I hope all of you had an enjoyable Thanksgiving! Carol and I got in our first two days of XC skiing. We were very pleased that I’ve totally rehabbed my broken ankle from last January and it didn’t give me any problems. Years when we ski by Thanksgiving are usually good ski years, so we’re excited.
It’s four weeks to Christmas and you’re busier than usual. What can you do to maintain fitness in limited time?
Two weeks ago I wrote about How Fast Do You Lose Fitness? You start to lose fitness in your 50s and unfortunately if you don’t do anything, you lose fitness at an accelerating rate. You lose more fitness in your 60s than in your 50s and even more in your 70s than in your 60s. Fortunately much of this loss is preventable and even reversible. I had breakfast with my 81-year-old friend, John. Although he stays active he isn’t at all athletic. He’s losing some of his cardio: hilly walks are now pretty taxing and he prefers walking on the flats. However, he has been taking a yoga class twice a week for months and he’s noticing a dramatic increase in his range of motion.
John’s example illustrates two key factors in staving off and even reversing the natural effects of aging:
- Consistency— John has been doing yoga for months.
- Frequency — John does yoga twice a week.
The results show: He’s improving.
American College of Sports Medicine’s (ACSM) Recommendations
For overall good health the ACSM recommends year-round:
- Cardiorespiratory: You should do a minimum of 150 minutes / week of moderate cardio exercise up to 300 minutes / week, or 75 – 150 minutes of intense exercise or a combination of the two most days of the week.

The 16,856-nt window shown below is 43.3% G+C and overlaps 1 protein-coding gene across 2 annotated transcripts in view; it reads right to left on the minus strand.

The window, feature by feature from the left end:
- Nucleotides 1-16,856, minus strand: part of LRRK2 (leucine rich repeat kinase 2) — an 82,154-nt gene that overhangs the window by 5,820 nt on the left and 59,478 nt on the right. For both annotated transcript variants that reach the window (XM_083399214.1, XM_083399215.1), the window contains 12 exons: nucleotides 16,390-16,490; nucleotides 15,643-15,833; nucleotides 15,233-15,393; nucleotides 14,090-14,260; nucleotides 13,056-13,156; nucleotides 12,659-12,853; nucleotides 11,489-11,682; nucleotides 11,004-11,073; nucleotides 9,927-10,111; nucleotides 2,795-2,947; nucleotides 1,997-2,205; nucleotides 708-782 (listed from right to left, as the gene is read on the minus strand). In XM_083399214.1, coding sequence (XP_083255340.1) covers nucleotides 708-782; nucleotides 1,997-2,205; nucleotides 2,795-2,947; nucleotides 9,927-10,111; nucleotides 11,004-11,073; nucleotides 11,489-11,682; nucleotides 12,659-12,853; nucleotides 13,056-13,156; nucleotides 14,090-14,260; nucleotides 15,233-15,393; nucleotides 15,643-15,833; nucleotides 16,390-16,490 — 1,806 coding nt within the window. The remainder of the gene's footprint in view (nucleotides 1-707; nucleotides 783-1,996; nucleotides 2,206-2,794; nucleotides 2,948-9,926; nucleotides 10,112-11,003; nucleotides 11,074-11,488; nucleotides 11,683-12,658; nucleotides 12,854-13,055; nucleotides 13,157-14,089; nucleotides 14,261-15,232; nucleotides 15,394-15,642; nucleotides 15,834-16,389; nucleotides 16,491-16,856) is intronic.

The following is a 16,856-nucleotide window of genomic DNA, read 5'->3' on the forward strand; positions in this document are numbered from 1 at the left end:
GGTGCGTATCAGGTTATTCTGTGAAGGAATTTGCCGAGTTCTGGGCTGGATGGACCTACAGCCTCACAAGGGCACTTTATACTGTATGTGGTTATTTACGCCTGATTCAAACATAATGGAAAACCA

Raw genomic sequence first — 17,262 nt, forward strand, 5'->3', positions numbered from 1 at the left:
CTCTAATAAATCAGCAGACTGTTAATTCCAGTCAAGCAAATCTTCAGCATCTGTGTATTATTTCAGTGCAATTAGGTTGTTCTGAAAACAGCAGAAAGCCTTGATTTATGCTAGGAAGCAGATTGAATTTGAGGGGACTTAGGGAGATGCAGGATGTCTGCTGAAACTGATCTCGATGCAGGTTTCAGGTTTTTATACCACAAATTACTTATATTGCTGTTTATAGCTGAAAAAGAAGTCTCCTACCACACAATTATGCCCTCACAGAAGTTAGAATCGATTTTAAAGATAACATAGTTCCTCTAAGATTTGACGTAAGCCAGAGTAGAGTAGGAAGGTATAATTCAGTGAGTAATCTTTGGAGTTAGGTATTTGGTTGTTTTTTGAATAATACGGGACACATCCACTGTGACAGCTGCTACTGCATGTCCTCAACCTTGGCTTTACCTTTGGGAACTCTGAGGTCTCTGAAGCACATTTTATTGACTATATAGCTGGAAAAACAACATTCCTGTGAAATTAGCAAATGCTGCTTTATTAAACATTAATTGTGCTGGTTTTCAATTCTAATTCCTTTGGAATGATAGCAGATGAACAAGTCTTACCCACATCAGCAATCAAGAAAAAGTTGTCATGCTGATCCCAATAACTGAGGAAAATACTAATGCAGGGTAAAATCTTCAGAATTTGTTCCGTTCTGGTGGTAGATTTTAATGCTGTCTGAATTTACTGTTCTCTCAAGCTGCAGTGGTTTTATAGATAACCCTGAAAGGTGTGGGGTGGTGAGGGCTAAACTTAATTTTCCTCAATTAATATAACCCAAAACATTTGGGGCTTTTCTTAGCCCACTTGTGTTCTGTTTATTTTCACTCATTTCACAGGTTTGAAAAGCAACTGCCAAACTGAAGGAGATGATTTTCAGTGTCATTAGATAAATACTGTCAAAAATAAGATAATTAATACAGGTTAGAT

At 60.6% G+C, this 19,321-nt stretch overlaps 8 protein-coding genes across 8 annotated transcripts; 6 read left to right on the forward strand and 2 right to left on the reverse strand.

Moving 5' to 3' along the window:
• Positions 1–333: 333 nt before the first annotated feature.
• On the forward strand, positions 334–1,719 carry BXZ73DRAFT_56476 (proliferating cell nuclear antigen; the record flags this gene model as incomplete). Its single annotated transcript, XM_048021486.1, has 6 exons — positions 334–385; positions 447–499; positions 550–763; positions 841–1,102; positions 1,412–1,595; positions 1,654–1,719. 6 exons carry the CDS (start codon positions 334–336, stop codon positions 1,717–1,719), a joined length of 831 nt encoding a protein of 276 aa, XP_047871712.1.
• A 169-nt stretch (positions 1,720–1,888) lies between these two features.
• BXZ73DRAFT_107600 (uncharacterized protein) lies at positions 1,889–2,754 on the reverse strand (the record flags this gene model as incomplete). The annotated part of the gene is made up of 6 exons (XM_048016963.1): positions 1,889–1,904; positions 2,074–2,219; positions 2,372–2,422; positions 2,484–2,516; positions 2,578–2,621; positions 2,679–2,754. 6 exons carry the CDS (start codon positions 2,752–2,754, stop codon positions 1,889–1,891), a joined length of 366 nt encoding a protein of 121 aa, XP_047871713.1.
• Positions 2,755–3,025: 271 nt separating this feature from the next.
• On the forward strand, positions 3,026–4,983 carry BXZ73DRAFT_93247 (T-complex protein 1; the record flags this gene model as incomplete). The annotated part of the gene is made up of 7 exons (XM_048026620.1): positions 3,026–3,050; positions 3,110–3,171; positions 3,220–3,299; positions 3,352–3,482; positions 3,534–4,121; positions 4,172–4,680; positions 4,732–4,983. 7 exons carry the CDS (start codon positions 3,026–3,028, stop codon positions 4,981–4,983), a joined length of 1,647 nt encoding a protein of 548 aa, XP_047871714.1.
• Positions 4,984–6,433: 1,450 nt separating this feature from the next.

- Strength training: You should do a minimum of 30 minutes of strength training two to three days / week.
- Stretching/flexibility exercises: You should stretch for 5 – 10 minutes at least four times a week — it only takes 5 – 10 minutes per session.
- Weight-bearing exercises: Riding — even sprinting — doesn’t load your skeleton as much as plain walking! You should do 30 – 60 minutes a day of weight-bearing exercise three to five days a week.
- Balance exercises: You should do balance drills both for general mobility and cycling safety.
More on the ACSM Recommendations.
Just doing the minimum recommendations takes six hours a week and as a roadie you probably ride more than the recommendation for cardio. You’re too busy with family, work, social activities and riding to have time consistently to do everything the ACSM recommends.
Maintaining Fitness During the Holidays
Enjoy spending time with family.
Family is first; however, during the height of the cycling season you may not make enough time with them. Now is the time to make up for that.
Cross-train and have fun.
Almost all cross-training activities can be done with non-cycling family and friends. For suggestions see my column on cross-training.
Set exercise priorities.
If you only have three or four hours a week for the rest of the year what’s the best way to use that time? There are two approaches:
- Look at the five ACSM recommendations. Where could you improve the most? You already ride a lot so your cardio is good. Over the holidays spend about half your time on cardio such as riding and cross-training. Spend the other half of your time working on your weakest of the ACSM recommendations where you have the most to gain in limited time.
- Think about your goals for the next year. If you’re planning a big ride then using your available time on cardio is key. You can pick up the other activities in January.
Setting exercise priorities for a given time is a form of periodization. Periodization recognizes that you can’t do everything at once and that you’ll improve faster if you concentrate on one activity for a period that could range from a few weeks to many months. My eBook Anti-Aging: 12 Ways You Can Slow the Aging Process includes a sample periodization plan of which types of cycling exercise (endurance, power, technique, etc.) to prioritize in different months. Built around the riding plan is a plan of which of the ACSM recommendations to prioritize in different months. For example, the off-season is the period to improve strength while maintaining cardio.
Frequency is better than a long ride.